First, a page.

The Bugis People of Indonesia Recognize Five Genders, Expanding the Traditional Western Framework

The Bugis People of Indonesia Recognize Five Genders, Expanding the Traditional Western Framework

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In today’s “queer history from around the world” lesson, we’re diving into the Bugis people of South Sulawesi, Indonesia — an ethnic group who believes that gender exists on a spectrum. There are roughly 3 million Bugis people in South Sulawesi, making them the largest ethnic group in the area. While most are Muslim, many continue to honor pre-Islamic rituals, including their views on gender and sexuality. In fact, the Bugis recognize five separate genders.

RELATED | This African Female King Defied the Gender Binary in the 17th Century

Sharyn Graham Davies, an anthropologist at Monash University in Melbourne, Australia, says, “The Bugis have words for five genders that map onto five ways of being in the world.”

The ‘bissu’ are one of five genders recognizes by the Bugis people of Indonesia (Photo: Darren Whiteside / Alamy)

The genders makkunrai and oroani are similar to Western concepts of cis female and cis male. In contrast, calalai are those who are assigned female at birth but take on traditionally male gender roles, and calabai are assigned male at birth but take on female gender roles. In general, neither calalai nor calabai folks have a desire to transition; instead they “are comfortable holding gender identities that are non-binary.”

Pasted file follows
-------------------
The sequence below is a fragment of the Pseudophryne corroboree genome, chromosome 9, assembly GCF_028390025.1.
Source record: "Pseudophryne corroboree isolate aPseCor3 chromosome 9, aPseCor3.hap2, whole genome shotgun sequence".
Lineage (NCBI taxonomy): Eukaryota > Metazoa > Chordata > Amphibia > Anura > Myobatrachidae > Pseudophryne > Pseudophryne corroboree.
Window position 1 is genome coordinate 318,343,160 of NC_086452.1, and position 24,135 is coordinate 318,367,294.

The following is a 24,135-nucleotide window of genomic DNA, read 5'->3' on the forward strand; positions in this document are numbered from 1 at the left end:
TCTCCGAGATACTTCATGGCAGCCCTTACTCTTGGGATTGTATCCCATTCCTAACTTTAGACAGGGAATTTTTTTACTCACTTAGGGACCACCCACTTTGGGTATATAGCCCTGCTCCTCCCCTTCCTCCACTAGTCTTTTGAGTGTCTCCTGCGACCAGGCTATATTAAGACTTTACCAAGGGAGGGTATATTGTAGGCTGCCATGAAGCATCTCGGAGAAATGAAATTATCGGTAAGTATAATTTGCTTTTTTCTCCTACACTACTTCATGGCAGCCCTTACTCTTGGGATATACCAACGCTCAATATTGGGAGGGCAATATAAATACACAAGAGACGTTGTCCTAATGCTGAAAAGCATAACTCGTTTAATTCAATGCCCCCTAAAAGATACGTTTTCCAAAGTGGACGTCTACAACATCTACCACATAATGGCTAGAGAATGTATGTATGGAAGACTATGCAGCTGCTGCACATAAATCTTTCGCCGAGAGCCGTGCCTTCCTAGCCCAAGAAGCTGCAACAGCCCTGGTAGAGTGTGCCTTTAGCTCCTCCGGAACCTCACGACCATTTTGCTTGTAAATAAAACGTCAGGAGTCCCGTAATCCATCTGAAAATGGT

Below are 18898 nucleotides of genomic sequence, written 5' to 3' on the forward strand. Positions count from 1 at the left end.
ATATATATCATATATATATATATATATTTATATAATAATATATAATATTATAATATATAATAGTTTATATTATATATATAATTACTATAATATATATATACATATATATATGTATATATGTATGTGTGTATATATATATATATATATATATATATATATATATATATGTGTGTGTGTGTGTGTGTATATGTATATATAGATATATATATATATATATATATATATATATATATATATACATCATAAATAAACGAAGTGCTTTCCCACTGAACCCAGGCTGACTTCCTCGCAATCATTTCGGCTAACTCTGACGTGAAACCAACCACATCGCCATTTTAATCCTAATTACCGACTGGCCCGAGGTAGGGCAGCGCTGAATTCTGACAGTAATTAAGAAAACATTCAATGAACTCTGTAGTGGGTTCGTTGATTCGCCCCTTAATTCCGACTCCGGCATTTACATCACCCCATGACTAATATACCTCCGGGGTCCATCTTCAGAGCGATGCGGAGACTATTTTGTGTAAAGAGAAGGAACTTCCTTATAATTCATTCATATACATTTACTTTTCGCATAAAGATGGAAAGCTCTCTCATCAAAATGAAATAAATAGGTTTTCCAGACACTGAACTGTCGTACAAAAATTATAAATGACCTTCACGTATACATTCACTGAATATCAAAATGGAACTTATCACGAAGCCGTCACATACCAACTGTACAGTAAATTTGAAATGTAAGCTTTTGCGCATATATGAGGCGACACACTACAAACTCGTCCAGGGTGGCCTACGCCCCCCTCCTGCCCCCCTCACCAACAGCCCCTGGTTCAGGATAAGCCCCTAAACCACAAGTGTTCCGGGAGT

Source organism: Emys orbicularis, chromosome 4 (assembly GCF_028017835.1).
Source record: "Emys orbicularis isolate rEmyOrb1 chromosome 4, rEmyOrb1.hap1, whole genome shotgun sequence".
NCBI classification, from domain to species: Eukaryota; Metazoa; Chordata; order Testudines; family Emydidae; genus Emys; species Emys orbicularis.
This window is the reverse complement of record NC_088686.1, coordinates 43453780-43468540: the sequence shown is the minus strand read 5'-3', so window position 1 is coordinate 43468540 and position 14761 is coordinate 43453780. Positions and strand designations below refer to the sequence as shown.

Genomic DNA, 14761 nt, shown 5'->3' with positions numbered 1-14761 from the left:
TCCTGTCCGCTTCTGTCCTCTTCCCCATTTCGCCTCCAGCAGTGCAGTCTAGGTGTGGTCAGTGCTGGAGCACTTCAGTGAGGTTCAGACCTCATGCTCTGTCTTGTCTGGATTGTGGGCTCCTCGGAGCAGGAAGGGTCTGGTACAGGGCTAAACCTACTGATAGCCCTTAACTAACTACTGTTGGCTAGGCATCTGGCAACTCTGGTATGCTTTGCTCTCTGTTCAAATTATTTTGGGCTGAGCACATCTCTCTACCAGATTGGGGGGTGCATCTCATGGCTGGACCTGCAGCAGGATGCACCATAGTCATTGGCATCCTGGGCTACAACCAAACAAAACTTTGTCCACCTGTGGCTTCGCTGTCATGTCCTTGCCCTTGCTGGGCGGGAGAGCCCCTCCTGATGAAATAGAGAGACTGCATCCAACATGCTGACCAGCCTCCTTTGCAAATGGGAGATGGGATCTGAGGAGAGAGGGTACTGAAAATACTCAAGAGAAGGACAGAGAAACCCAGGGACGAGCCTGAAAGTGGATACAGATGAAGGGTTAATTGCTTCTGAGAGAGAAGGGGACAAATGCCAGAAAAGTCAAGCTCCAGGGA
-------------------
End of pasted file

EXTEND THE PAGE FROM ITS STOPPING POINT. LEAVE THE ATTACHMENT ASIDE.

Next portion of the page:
Lastly, there is the bissu gender, which represents the totality of the gender spectrum. Many of these folks are intersex and occupy a spiritual role for the Bugis people as priests. Bissu “are regarded as embodiments of male, female, mortal and deity combined.”

‘Calabai,’ one of the five genders of the Bugis people, are said to often work in beauty salons (Photo: SOPA Images Limited / Alamy)

“Within Bugis society, calabai and calalai people may be disapproved of in some quarters, but they are widely tolerated, even seen as playing an important role in society, and are generally not attacked or otherwise persecuted by their own community,” says Davies.

Each of these five genders is considered to be essential in Bugis society. The existence of these identities expands our traditional Western gender binary framework, reinforcing the idea that gender does not simply have to be one of two options that is assigned to you.

What do you think of the five genders of the Bugis society?

Image at top: Putu Artana / Alamy

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